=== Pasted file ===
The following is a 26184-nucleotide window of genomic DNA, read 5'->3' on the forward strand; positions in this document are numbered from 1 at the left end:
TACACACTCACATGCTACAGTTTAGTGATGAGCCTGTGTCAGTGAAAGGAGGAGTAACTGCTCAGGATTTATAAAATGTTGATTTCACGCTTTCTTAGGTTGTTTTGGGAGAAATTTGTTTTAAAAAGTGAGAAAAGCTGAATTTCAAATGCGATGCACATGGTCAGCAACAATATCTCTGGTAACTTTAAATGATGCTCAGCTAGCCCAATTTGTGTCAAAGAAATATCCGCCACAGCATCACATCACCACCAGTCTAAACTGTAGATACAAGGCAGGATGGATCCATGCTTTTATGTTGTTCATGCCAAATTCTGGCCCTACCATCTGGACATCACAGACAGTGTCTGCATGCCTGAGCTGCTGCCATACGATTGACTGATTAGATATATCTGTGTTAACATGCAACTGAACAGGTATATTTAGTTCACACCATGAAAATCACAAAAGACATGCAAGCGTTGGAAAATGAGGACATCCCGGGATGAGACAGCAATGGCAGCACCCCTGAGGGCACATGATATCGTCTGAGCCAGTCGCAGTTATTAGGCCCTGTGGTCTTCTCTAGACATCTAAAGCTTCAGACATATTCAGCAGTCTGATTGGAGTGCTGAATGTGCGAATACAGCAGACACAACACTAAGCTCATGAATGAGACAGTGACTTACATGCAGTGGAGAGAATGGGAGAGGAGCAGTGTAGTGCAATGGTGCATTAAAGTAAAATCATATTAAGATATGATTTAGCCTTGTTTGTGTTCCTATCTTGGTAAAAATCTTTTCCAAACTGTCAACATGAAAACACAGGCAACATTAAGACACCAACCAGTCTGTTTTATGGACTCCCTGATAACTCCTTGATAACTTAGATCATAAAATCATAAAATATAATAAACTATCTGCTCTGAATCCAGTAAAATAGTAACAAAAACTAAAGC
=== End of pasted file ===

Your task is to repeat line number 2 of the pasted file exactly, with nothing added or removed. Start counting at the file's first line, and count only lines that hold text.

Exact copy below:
TACACACTCACATGCTACAGTTTAGTGATGAGCCTGTGTCAGTGAAAGGAGGAGTAACTGCTCAGGATTTATAAAATGTTGATTTCACGCTTTCTTAGGTTGTTTTGGGAGAAATTTGTTTTAAAAAGTGAGAAAAGCTGAATTTCAAATGCGATGCACATGGTCAGCAACAATATCTCTGGTAACTTTAAATGATGCTCAGCTAGCCCAATTTGTGTCAAAGAAATATCCGCCACAGCATCACATCACCACCAGTCTAAACTGTAGATACAAGGCAGGATGGATCCATGCTTTTATGTTGTTCATGCCAAATTCTGGCCCTACCATCTGGACATCACAGACAGTGTCTGCATGCCTGAGCTGCTGCCATACGATTGACTGATTAGATATATCTGTGTTAACATGCAACTGAACAGGTATATTTAGTTCACACCATGAAAATCACAAAAGACATGCAAGCGTTGGAAAATGAGGACATCCCGGGATGAGACAGCAATGGCAGCACCCCTGAGGGCACATGATATCGTCTGAGCCAGTCGCAGTTATTAGGCCCTGTGGTCTTCTCTAGACATCTAAAGCTTCAGACATATTCAGCAGTCTGATTGGAGTGCTGAATGTGCGAATACAGCAGACACAACACTAAGCTCATGAATGAGACAGTGACTTACATGCAGTGGAGAGAATGGGAGAGGAGCAGTGTAGTGCAATGGTGCATTAAAGTAAAATCATATTAAGATATGATTTAGCCTTGTTTGTGTTCCTATCTTGGTAAAAATCTTTTCCAAACTGTCAACATGAAAACACAGGCAACATTAAGACACCAACCAGTCTGTTTTATGGACTCCCTGATAACTCCTTGATAACTTAGATCATAAAATCATAAAATATAATAAACTATCTGCTCTGAATCCAGTAAAATAGTAACAAAAACTAAAGC